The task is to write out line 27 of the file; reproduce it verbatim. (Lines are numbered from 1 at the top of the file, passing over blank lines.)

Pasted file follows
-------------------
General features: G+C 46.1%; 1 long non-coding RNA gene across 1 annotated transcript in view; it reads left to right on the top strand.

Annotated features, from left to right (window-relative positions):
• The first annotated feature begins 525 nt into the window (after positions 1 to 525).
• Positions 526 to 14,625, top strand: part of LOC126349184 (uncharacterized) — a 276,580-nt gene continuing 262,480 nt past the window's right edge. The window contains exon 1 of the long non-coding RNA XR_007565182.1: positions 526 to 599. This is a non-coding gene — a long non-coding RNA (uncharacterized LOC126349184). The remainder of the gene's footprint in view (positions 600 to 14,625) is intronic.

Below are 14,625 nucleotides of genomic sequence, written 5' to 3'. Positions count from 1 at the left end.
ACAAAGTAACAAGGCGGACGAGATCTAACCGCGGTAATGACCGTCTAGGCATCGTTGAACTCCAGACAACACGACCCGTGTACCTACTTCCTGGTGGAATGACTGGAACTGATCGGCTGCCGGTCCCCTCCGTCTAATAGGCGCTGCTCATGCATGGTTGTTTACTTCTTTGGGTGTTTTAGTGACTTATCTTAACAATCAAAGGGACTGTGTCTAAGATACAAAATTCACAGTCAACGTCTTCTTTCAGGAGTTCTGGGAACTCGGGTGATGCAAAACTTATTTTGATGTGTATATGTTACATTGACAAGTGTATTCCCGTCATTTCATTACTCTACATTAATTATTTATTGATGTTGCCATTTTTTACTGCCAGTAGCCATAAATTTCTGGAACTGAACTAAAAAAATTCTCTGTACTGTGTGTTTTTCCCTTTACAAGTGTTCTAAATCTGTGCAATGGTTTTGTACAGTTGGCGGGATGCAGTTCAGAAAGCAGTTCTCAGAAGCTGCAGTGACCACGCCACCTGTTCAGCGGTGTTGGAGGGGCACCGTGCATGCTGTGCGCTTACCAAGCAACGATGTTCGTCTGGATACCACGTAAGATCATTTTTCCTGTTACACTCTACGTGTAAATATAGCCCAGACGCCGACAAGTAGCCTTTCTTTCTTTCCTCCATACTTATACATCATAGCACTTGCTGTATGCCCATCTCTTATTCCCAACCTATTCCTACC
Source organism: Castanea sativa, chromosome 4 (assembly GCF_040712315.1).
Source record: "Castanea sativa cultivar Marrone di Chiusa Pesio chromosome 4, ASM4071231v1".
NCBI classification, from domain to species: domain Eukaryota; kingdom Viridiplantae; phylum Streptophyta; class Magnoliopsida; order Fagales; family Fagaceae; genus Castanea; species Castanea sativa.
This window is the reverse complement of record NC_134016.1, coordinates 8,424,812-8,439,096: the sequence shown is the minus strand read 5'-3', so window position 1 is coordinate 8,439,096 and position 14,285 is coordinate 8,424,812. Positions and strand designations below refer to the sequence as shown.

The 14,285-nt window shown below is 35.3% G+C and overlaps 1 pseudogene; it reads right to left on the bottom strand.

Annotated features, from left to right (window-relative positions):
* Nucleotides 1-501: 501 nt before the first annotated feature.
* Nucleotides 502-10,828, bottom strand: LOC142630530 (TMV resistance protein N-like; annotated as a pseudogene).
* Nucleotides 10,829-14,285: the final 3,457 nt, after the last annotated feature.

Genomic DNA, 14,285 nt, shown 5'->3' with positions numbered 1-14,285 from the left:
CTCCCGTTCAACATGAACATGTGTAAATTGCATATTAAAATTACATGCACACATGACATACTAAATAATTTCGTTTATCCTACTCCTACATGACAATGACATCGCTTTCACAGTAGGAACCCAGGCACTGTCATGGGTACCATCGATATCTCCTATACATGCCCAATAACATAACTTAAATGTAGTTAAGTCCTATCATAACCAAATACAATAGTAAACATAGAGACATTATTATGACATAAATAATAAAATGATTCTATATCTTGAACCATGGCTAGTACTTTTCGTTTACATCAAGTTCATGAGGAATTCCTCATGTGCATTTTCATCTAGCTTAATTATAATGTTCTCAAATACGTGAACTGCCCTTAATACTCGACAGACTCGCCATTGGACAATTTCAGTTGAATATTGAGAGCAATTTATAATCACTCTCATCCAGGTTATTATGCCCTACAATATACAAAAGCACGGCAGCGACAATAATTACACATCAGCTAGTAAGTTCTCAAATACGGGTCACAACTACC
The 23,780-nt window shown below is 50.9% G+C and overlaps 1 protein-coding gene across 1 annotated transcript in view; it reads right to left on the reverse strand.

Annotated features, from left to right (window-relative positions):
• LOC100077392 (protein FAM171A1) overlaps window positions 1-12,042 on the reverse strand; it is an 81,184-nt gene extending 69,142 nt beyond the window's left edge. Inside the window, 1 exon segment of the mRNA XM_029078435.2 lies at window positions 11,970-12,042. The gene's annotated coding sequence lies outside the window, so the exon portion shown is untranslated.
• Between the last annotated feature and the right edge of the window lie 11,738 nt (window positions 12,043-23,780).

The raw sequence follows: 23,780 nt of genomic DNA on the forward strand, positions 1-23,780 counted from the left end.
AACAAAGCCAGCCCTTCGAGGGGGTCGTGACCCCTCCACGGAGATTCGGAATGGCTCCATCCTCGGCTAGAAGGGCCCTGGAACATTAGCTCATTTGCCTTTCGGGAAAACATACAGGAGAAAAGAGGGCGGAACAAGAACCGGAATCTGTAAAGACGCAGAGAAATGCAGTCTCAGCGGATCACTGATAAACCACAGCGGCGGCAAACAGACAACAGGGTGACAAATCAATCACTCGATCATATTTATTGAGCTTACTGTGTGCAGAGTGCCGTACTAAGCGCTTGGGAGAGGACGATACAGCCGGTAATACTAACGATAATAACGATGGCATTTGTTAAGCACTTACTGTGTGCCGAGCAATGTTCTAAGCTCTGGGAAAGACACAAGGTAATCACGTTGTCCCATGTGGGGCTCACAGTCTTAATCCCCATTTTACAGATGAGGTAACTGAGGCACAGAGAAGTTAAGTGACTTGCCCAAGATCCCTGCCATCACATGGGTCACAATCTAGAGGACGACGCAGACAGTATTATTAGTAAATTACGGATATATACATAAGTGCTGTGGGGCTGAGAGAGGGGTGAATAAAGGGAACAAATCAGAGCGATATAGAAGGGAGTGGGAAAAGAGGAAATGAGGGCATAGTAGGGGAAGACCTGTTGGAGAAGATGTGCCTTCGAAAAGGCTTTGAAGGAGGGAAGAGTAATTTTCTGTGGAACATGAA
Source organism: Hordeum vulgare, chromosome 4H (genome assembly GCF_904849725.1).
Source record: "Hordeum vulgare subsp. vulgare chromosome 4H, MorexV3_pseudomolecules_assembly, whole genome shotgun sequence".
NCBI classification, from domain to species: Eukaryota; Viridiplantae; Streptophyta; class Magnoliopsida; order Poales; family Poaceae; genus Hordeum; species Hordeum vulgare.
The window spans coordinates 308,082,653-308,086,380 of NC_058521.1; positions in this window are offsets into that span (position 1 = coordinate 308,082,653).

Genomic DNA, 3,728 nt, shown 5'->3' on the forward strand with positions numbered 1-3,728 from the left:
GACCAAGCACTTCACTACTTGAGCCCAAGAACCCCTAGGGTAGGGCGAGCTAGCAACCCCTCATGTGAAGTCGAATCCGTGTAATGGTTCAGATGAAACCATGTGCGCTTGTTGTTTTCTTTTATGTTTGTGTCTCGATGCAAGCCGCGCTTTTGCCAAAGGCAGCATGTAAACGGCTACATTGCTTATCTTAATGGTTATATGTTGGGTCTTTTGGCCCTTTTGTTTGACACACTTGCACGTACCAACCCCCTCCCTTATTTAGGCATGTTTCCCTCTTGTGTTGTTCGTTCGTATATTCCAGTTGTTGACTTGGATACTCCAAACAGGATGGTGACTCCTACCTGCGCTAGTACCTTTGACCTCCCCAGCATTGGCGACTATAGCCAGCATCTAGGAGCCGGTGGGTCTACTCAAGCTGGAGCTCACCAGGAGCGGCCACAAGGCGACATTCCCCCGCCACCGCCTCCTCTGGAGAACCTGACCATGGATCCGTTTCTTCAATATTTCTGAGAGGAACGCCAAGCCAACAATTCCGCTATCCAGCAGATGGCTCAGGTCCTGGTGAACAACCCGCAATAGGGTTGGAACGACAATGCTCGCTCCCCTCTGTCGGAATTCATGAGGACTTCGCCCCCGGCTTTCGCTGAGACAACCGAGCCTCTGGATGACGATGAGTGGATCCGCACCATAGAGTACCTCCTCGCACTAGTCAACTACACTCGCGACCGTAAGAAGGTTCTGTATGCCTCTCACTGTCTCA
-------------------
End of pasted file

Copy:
The window spans coordinates 308,082,653-308,086,380 of NC_058521.1; positions in this window are offsets into that span (position 1 = coordinate 308,082,653).